There's this weird feeling I get when I hear bad news, or even not that bad news, or even the possibility of bad news: a tingling that spreads across my forehead, down my face, into my jaw, and then to my chest, where it settles like a...no, not a lump...a void. I get the feeling every time I go for my annual mammogram or any other medical test, I wonder how I would react to a bad outcome. Would I be brave and noble, as so many of my patients are? Or would I be like Woody Allen in this classic scene from Hannah and Her Sisters--yes, the actress is Julie Kavner, the voice of Marge Simpson--one of the "weaker ones," panicked, swallowed up in the void of my own fear?
At our Literature and Medicine discussion group, I had a chance to reconsider this question. Once a month, nurses, nurse practitioners, administrators and doctors meet to discuss literature related to a particular medical theme. This month, the theme was cancer, and two of the works we read detailed very different reactions to devastating cancer diagnoses.
Christopher Hitchens, essayist and contrarian, died of esophageal cancer in 2011 at age 62. In 2010, he wrote in Vanity Fair about his reaction to the diagnosis (his essays about this illness appear in a book, Mortality, published shortly before his death). Hitchens, a heavy smoker and drinker of alcohol, wrote with characteristic dry wit of learning that he had the same cancer that had killed his father:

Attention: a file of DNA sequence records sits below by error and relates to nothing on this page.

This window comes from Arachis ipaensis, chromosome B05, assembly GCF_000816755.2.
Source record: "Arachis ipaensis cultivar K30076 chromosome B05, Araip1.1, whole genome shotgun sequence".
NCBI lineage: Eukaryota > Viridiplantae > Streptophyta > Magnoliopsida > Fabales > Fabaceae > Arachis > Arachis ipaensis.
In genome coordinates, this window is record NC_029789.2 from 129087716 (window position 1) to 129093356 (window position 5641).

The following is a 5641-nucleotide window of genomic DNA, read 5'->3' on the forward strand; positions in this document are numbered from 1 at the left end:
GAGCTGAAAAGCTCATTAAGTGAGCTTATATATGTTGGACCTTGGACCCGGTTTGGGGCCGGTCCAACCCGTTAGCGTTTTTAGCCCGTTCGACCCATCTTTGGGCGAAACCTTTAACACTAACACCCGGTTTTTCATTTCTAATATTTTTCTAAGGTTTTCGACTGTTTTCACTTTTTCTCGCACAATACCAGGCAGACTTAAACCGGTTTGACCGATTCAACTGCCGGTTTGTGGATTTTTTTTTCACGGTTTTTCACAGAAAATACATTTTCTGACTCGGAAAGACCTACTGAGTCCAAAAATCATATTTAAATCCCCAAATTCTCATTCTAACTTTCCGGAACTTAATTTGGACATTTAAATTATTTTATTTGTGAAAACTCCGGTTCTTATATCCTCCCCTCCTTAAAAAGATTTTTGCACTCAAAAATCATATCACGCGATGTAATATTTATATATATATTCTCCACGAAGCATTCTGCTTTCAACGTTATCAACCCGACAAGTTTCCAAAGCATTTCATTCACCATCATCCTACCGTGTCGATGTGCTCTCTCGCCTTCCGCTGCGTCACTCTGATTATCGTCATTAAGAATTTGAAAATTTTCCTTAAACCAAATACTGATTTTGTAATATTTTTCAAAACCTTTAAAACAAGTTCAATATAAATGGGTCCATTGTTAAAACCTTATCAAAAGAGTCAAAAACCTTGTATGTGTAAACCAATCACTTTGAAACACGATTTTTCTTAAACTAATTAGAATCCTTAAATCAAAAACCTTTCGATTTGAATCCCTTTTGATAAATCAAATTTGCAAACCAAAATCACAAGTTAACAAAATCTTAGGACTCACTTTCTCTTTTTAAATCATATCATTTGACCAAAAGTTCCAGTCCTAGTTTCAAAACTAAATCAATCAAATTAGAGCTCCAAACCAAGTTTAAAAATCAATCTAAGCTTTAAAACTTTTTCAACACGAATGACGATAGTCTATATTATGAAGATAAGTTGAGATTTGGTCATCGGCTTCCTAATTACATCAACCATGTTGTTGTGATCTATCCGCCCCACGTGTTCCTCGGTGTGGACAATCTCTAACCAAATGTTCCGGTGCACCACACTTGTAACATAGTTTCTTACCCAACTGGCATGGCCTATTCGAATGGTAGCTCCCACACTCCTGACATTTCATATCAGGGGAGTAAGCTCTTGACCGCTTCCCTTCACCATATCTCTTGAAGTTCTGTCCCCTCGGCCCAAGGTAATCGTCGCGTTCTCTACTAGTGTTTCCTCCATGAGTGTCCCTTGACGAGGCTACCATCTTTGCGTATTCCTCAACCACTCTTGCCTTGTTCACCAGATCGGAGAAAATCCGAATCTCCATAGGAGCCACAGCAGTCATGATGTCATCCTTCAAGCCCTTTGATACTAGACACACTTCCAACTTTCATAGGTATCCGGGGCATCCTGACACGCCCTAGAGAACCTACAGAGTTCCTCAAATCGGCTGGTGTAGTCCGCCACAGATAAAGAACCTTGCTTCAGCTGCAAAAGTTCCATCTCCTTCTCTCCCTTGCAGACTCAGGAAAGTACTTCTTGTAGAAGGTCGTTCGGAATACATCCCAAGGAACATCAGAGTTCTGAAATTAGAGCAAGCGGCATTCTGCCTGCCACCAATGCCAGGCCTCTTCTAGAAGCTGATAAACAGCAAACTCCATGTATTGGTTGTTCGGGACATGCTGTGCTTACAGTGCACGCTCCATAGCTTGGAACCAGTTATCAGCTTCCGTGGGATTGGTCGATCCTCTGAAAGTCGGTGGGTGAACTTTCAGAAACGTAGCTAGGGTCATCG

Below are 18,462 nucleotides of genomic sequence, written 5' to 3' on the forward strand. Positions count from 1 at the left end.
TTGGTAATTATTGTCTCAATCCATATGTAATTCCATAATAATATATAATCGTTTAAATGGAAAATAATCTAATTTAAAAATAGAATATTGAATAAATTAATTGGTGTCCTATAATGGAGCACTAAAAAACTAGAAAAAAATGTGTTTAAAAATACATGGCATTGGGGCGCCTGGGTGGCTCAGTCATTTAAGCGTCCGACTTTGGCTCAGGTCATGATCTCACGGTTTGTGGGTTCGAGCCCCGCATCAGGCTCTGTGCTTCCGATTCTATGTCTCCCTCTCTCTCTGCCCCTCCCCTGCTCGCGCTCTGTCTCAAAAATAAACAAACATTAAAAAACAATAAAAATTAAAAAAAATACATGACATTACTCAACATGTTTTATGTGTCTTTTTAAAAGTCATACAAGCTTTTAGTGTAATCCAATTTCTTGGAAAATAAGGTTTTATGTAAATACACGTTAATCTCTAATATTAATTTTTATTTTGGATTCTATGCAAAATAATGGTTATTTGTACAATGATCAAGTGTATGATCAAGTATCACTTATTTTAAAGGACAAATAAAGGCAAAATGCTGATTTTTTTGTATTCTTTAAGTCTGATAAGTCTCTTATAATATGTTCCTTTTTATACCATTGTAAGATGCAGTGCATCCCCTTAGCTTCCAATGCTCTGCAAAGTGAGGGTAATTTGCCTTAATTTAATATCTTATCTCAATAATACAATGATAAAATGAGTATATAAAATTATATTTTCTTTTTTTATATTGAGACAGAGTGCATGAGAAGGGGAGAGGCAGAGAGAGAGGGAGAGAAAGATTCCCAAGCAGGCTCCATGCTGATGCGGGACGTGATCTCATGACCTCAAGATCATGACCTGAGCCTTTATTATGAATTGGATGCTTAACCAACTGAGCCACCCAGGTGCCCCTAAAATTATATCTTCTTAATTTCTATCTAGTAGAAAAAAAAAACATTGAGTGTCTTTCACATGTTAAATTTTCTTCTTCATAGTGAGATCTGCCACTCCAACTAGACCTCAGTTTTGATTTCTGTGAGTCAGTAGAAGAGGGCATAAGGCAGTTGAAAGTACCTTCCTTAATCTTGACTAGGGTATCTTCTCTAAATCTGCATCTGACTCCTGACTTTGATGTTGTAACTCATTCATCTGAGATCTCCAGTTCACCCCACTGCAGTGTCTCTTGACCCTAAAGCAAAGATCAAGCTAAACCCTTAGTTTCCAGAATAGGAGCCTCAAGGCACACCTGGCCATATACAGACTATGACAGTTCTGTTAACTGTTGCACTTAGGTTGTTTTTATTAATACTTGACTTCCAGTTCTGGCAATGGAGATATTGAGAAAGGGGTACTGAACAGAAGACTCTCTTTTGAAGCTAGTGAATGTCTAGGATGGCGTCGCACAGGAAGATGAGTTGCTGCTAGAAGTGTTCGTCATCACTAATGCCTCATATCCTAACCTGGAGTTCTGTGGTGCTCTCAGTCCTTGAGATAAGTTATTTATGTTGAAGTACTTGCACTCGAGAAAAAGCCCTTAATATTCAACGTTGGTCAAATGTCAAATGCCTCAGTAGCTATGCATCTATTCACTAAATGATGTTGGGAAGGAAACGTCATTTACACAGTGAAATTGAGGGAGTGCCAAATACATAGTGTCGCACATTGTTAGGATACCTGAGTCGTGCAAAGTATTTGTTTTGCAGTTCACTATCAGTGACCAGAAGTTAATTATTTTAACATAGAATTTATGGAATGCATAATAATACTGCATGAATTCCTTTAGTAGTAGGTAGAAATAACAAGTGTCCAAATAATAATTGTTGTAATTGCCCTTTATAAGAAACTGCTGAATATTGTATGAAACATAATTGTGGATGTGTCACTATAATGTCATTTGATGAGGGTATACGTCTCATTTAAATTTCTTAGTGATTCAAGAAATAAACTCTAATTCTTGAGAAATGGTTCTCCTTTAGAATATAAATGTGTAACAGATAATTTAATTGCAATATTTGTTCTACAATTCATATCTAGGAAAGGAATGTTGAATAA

...I can't see myself smiting my brow with shock or hear myself whining about how it's all so unfair: I have been taunting the Reaper into taking a free scythe in my direction and have now succumbed to something so predictable and banal that it bores even me.
We also read Susan Gubar's Memoir of a Debulked Woman. Gubar, a distinguished literary scholar, was diagnosed with ovarian cancer in 2008. She now blogs about cancer for the New York Times. In her memoir, Gubar describes a strange euphoria that overcame her as she lay on a gurney in a hall, having just been told by a radiologist that the vague digestive symptoms she'd had for months were likely caused by advanced ovarian cancer. Some of this euphoria--which, of course, gave way to despair, anger, and myriad other emotions later-- was the scholar's satisfaction in learning the truth:
Knowledge clinched or confirmed always feels like a coin falling into the right slot, a ball landing in a basket, a peg knocked into its proper hole. I recognized, I believed, what would kill me. That there is pleasure even in such painful knowledge may seem perverse; however, the mind and spirit are subtle and mobile faculties.
I suppose the point is that there are as many ways to react to a cancer diagnosis as there are people. I certainly have seen a wide range among my own patients: renewed religious faith and loss of faith; determination to get out and do as much as possible and resignation to being an invalid; grace, rage, nonchalance, denial, depression, bitterness, and gratitude...and often many of these, at different times, in the same person.
Roughly one in four of us who will face a cancer diagnosis at some point. We'll bring ourselves to meet that diagnosis. I'm hoping I'll bring my better, braver self--not my Woody Allen-ish self. Meanwhile, I look to my patients to show me the way.
The author is solely responsible for the content.